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« Reply #5 on: July 28, 2008, 02:19:58 PM »

quote, "I'd never heard of Rush, but my sons agree they're a big deal now, and so is that song."

Psssst...<whispering> That song was released in 1981, and Rush has had a following since the mid-70's.

They have withstood the test of time for more than three decades now, and they are still delivering new material.

They are perhaps best recognized for their level of technical accuracy, musically.

They'd make great Morse code operators.

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K0OD
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« Reply #6 on: July 28, 2008, 02:37:22 PM »

"Psssst...<whispering> That song was released in 1981, and Rush has had a following since the mid-70's."

Yikes! [feeling VERY old and out of touch].
I'll slink out of here now and go back to reading posts about my favorite eham topic... Aerials. Smiley
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WB2WIK
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« Reply #7 on: July 28, 2008, 03:45:05 PM »

Wonder how many people who don't live in L.A. know this one:

>Capital Records was the first record company based on the west coast. John Lennon's star on the Hollywood Walk of Fame is just outside the Capital Records building, appropriate as The Beatles were one of the acts promoted by Capital Records along with the Beach Boys, Duran Duran, Bob Seger, Bonnie Raitt and Frank Sinatra.

The world's first circular office building was designed to resemble a stack of 45 RPM records and was recently instantly renovated to resemble a stack of CDs—at zero cost. The 13-story high-rise Capitol Records Building is an office building with no public tours but you can view many gold records on display in the small lobby. The red light at the end of the spire on top of the building blinks the word “Hollywood” in Morse code all night long.<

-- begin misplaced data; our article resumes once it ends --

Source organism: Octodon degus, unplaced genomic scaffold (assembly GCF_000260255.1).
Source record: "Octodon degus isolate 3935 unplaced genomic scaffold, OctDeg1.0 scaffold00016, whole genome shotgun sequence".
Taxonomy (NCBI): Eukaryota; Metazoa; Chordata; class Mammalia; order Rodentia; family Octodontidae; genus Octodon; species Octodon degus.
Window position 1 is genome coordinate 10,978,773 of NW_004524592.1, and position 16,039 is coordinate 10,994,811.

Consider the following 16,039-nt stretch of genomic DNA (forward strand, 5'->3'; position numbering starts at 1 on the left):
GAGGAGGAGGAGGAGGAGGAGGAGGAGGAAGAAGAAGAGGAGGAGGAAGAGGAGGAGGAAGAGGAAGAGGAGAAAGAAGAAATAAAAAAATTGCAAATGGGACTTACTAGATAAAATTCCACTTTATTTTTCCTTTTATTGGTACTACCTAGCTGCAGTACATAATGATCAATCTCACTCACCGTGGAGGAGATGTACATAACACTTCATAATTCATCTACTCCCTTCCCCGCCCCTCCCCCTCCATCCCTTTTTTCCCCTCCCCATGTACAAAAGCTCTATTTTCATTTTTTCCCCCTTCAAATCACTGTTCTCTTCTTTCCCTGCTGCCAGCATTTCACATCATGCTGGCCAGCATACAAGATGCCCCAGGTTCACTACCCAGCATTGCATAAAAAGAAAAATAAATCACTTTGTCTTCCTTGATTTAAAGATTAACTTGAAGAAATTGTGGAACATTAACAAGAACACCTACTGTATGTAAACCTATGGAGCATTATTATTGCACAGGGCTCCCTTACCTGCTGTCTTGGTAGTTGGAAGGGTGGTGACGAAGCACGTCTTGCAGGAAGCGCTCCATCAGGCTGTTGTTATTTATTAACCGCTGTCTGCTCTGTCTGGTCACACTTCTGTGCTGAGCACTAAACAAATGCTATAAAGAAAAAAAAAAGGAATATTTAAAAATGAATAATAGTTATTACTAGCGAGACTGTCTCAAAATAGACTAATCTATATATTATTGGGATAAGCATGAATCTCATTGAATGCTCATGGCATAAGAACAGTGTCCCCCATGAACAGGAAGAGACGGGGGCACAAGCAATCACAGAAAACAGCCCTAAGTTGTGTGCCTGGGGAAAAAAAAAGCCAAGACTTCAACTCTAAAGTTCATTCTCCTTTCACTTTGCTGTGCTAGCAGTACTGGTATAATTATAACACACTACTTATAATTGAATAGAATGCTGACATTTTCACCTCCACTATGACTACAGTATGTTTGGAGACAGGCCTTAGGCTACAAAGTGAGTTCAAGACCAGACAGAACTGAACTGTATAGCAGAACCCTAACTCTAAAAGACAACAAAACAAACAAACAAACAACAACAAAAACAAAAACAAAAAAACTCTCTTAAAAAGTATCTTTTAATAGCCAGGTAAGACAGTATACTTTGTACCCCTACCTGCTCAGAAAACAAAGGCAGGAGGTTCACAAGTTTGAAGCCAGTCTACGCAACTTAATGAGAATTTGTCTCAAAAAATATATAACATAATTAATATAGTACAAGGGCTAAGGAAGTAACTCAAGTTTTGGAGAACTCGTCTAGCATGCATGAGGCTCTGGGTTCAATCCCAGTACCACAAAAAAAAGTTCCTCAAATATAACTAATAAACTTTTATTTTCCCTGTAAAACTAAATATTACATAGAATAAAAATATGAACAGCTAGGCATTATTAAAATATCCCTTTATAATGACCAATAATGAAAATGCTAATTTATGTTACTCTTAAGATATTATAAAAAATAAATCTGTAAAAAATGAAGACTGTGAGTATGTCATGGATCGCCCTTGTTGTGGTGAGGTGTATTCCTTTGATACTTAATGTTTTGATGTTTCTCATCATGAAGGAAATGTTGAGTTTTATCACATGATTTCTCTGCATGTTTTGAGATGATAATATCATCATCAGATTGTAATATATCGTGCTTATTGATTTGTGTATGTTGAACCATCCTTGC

...and it sure does.

WB2WIK/6
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AB8ZX
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« Reply #8 on: July 29, 2008, 04:54:40 AM »

wow, sorry I derailed the topic on this thread!

Rush are a great band, by far, my favorite of the major touring bands that play the big 'sheds'. I saw them on the last show of the current tour last week. awesome. I played 40 and 20 cw on the way to and from the show too!

I knew code when I first heard YYZ, but I didn't make the connection right away either. The dits and dahs are kind of 'swung' somewhat and it's not as 'straight' as regular cw coming from a keyer. it's more like a bug operator (like me) hee hee!

Another great song of theirs is The Spirit Of Radio. I always try to be playing this as I'm pulling into a hamfest or setting up my tailgate spot in the parking lot!

Rush have stood the test of time, still pack large venues, still make great NEW music and they have enriched my life in numerous ways.

ok, back to radio topics!